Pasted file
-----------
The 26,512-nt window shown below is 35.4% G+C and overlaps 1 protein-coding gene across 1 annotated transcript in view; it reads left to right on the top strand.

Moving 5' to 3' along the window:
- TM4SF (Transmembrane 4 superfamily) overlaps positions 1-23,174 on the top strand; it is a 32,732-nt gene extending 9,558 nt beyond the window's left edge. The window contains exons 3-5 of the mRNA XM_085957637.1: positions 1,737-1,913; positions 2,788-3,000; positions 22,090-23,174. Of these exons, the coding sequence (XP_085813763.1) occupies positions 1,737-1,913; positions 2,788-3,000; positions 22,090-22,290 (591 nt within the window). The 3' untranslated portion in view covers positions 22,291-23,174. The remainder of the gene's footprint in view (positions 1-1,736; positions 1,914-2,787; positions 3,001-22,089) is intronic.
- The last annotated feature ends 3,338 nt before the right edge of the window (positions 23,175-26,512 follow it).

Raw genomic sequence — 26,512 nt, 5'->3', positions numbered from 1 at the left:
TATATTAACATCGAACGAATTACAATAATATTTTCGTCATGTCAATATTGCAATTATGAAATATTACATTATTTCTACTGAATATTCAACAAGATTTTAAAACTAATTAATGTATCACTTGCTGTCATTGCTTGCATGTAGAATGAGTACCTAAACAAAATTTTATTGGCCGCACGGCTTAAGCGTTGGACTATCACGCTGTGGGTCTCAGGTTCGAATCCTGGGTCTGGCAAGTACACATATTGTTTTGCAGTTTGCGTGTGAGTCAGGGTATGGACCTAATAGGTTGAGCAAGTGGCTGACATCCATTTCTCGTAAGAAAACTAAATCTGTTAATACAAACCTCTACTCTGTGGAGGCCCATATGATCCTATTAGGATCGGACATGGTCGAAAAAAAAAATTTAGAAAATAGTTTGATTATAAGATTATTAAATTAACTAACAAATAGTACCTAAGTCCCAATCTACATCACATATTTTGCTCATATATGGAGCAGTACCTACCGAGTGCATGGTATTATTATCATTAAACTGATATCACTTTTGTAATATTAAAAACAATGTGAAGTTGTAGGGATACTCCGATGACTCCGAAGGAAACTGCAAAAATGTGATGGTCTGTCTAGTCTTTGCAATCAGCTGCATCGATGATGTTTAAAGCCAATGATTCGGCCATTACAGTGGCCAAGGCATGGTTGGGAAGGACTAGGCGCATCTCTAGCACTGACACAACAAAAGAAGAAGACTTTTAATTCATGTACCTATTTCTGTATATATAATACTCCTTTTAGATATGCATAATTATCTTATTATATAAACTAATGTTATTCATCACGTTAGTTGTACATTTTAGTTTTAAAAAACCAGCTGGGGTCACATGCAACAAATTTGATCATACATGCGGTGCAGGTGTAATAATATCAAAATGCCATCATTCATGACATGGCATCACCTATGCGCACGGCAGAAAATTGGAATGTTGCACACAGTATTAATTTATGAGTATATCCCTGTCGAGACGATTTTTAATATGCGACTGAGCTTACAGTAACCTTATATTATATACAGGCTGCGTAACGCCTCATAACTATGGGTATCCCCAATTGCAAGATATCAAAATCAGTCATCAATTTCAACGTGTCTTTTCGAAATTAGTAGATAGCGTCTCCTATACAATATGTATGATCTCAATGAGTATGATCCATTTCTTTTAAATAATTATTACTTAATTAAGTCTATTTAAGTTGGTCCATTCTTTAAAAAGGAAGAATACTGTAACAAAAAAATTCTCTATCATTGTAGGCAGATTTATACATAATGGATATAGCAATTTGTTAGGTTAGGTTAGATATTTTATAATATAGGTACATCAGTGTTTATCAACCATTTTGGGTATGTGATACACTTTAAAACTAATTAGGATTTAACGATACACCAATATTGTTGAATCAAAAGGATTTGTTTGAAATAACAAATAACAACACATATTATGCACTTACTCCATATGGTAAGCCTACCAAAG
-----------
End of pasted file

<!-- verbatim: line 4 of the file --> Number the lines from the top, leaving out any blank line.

- The last annotated feature ends 3,338 nt before the right edge of the window (positions 23,175-26,512 follow it).